Jonathan Ward - artisan scented candles



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Let's Collaborate

May 23rd 2020
Jonathan Ward
#Authenticity
#Candlenotscandal
#Collaboration
#Inthepress
#New York Times
#Paris is Burning
#Partnership

Over the years, I have learned that when you are confident in your own worth, the pathway through life becomes remarkably less burdensome.

Have you ever noticed when you read a review on a new restaurant venture, a new album or a writer's latest novel, critics can be enthralled and thrilled or acidly disappointed. After all it's a personal review in the context of their longstanding industry experience. Personally, I love reading genuine reviews on all genres of culture and life (when we had it!). You can crave a particular writer's style and wit, appreciate their clever metaphors and laugh as you connect to the creation that is under the spotlight.

In the food industry, music industry and literary world, reviews from noted critics are essential in establishing authenticity. One bad review from a New York Times respected critic can render the creator's endeavour lukewarm as opposed to the 'must have', 'must do'.

Since lockdown, I have been sent more requests for collaborations than ever before. Just to clarify, in our world, a collaboration is an exchange. Usually between a product or brand and a writer or social media influencer. A brand would ordinarily pay a negotiated fee for their product to be featured on the influencer's social media streams. The context of the "review" will always be positive, because there is a fee attached to the exchange. The perception to the consumer is that this is a great product. It might well be, but it also may not.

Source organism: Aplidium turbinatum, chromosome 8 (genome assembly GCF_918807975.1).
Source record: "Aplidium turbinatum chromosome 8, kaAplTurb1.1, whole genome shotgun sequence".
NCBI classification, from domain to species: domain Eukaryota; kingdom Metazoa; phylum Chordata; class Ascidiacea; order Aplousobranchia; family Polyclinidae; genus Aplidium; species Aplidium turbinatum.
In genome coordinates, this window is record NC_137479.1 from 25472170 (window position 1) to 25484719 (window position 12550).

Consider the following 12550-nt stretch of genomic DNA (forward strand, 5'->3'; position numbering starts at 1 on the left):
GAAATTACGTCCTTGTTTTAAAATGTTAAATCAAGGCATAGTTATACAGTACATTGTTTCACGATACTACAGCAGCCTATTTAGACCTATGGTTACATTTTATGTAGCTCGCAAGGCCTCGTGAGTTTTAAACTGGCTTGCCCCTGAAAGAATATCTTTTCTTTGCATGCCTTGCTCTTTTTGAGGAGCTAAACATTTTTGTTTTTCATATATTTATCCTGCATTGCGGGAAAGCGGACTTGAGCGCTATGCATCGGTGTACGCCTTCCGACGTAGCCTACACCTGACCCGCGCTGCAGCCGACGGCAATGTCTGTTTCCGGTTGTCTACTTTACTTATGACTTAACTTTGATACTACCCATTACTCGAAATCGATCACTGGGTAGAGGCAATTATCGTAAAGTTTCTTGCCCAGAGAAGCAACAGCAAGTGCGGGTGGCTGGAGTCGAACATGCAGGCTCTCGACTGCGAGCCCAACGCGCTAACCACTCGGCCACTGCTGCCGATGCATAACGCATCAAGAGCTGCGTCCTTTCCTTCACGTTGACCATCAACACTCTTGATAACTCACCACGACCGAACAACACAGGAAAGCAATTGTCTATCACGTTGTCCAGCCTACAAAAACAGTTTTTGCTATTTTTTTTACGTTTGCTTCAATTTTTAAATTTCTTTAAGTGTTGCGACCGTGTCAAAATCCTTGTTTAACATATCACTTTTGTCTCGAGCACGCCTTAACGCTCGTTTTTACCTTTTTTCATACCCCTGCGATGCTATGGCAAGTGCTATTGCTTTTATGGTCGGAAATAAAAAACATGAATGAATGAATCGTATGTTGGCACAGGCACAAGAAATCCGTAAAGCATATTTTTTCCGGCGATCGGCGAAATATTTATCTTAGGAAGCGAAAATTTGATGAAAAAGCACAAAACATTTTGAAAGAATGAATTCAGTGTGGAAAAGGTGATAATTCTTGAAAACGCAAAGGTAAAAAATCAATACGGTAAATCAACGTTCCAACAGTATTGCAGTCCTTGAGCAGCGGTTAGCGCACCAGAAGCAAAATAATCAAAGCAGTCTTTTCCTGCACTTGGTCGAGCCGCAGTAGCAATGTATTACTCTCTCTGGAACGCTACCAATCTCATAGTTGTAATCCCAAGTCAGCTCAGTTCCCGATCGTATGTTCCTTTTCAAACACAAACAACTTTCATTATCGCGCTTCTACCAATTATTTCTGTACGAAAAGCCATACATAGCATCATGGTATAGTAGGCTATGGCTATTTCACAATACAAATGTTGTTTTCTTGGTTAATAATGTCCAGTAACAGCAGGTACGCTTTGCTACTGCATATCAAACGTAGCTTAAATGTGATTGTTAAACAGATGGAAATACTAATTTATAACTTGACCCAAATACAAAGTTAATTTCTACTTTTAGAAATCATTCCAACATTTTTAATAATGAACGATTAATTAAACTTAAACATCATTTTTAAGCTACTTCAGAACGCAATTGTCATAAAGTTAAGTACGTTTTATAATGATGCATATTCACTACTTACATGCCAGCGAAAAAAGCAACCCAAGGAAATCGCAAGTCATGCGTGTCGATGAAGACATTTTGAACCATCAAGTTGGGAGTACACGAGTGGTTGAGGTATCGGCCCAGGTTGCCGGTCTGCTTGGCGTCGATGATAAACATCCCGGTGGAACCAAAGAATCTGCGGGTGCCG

It is important to say that journalists cannot partake in the above mentioned exchanges. It would erode their standing and erode the integrity of their writing. It is also important to note, that there are seasoned industry writers (with huge followings), operating solely on social media platforms that do not take fees for reviews. They simply offer their seasoned critique on the genuine worth of the products under review and it can go both ways, positive or negative.

Our products (as are many other brand creations) strive for excellence. We only seek acclaim if it is sincerely intentioned. As a brand, we do not engage in ANY paid for exposure. Every review we have ever been fortunate to receive, is genuine. Genuine commentary from genuine industry supporters.

On another note. Recently we have had three requests for collaboration from figures with huge following (in each case over a hundred thousand). The requests outline a desire to design their own candle or perfume and the expectation is that that this will be free of charge. Once I send my fees for dedicating 6 months of my time to bringing something to life in the Jonathan Ward style, the requests fade away. For some, a candle is a trifle, a perfume a whim. Sadly, a hundred thousand followers is not enough for me to give my gifts away for free.

As I said in the beginning of this post, knowing your own worth is essential. Believing in your vision and the worth that it carries, removes other people's needs and goals from cluttering the journey towards reaching your potential. During our current freeze on all activity, it seemed more and more relevant to offer genuine insight into my world. Will it bode me well when we're on the other side of this horror show ? I am unsure, but in the words of "Paris is Burning", "that voice is still there".

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